Energy | Energy | Gas | Policy Brief
Towards efficient and sustainable cost-recovery for the European gas transmission network
16 January 2018
BY: CERVIGNI Guido, Ilaria Conti, Jean-Michel Glachant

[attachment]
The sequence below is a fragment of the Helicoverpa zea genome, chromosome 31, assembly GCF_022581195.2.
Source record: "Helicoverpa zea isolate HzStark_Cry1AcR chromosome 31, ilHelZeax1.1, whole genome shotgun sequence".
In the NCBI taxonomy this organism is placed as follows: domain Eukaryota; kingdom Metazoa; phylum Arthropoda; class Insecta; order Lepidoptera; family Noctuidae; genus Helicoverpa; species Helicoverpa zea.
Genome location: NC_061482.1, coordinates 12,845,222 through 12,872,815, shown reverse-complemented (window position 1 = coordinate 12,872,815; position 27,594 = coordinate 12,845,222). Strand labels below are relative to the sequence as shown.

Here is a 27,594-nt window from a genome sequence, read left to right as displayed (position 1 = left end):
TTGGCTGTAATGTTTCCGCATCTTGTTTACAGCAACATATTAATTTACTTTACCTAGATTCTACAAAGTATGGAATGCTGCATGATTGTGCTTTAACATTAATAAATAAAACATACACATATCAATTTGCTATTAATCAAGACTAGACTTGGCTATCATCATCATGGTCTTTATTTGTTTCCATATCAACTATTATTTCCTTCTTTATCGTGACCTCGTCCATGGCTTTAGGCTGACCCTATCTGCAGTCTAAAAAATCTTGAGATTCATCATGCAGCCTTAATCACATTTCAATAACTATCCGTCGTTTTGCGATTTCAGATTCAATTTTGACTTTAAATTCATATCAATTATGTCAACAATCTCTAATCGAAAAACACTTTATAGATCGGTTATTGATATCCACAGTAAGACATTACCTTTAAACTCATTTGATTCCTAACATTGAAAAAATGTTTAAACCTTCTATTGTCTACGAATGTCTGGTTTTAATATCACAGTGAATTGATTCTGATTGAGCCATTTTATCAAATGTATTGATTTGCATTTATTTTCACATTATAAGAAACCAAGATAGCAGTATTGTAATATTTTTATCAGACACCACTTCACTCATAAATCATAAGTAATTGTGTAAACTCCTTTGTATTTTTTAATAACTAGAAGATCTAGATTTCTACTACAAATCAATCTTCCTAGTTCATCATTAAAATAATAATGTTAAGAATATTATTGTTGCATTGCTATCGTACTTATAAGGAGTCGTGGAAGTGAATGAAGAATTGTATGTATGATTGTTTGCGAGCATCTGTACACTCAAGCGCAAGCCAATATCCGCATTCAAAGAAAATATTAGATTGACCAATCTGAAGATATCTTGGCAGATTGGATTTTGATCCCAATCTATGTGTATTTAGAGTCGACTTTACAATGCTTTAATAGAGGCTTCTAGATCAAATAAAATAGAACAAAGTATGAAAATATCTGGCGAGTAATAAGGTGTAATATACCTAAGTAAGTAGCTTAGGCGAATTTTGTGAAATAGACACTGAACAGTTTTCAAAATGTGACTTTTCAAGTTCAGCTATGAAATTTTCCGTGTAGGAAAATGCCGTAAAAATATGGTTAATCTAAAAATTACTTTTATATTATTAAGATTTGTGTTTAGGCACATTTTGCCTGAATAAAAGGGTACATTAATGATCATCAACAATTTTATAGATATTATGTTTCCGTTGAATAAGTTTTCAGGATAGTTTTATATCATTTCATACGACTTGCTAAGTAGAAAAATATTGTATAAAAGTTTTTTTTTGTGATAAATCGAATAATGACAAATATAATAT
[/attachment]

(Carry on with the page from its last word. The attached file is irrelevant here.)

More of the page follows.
The cost of gas transmission networks in Europe is currently covered via the so-called entry-exit tariffs. This tariff methodology is based on charging capacity reservations at both entry and exit points of balancing zones, or entry-exit systems. Current entry-exit systems largely coincide with Member States’ territory. The entry-exit model has supported a smooth transition from the traditional organisation of the European gas industry to a single liberalised European market. However, as the EU gas market develops, the current tariff methodology is now being questioned, on the grounds that it may be unsuitable to achieve the objective of a single pan-European market, with unbiased gas flows and no obstacles to trading. This Policy Brief presents an alternative approach to gas transmission cost recovery that would address most of the drawbacks of the current methodology. The qualifying feature of our proposal is that the entire transmission revenue requirement is met by charging the transmission network’s exit points to distribution networks and to directly connected end-customers. In contrast to the current system, our model requires an explicit mechanism to share the cost of transit networks among consumers connected in different countries. We consider two possible designs for such mechanisms. The first one assesses the share of transit networks’ cost falling on destination countries according to a methodology that mimics current arrangements. This model could be implemented with no or limited impact on the institutional framework currently governing the European gas transmission sector. The second design option allocates ex-ante a share of the overall revenue requirement to each European country. In this approach, the share of transit networks cost falling on destination countries does not depend on the tariffs and realised demand for that networks’ services. This approach would address potential weaknesses of the current regulatory framework in case the trend of declining gas demand does not reverse, and/or if covering most of the cost of (desirable) network upgrades cannot be met by selling long-term transmission rights. Although our proposal is conceived with reference to the entire Union, our approach might entail the first phase of implementation at regional scale.
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